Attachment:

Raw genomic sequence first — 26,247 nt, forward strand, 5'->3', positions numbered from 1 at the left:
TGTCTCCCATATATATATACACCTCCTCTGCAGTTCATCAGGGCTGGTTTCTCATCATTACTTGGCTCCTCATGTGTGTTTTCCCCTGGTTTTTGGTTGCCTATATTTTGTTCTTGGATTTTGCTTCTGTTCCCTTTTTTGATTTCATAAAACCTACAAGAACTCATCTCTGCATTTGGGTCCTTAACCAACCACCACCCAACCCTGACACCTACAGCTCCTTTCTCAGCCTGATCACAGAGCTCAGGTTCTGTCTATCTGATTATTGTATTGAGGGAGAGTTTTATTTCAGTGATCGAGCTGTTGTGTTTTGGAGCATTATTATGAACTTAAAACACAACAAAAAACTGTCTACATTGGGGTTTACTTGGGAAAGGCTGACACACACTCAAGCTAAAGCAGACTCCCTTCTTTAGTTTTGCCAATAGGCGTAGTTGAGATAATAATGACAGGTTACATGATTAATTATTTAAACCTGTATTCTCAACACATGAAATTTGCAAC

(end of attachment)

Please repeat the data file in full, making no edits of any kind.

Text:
Raw genomic sequence first — 26,247 nt, forward strand, 5'->3', positions numbered from 1 at the left:
TGTCTCCCATATATATATACACCTCCTCTGCAGTTCATCAGGGCTGGTTTCTCATCATTACTTGGCTCCTCATGTGTGTTTTCCCCTGGTTTTTGGTTGCCTATATTTTGTTCTTGGATTTTGCTTCTGTTCCCTTTTTTGATTTCATAAAACCTACAAGAACTCATCTCTGCATTTGGGTCCTTAACCAACCACCACCCAACCCTGACACCTACAGCTCCTTTCTCAGCCTGATCACAGAGCTCAGGTTCTGTCTATCTGATTATTGTATTGAGGGAGAGTTTTATTTCAGTGATCGAGCTGTTGTGTTTTGGAGCATTATTATGAACTTAAAACACAACAAAAAACTGTCTACATTGGGGTTTACTTGGGAAAGGCTGACACACACTCAAGCTAAAGCAGACTCCCTTCTTTAGTTTTGCCAATAGGCGTAGTTGAGATAATAATGACAGGTTACATGATTAATTATTTAAACCTGTATTCTCAACACATGAAATTTGCAAC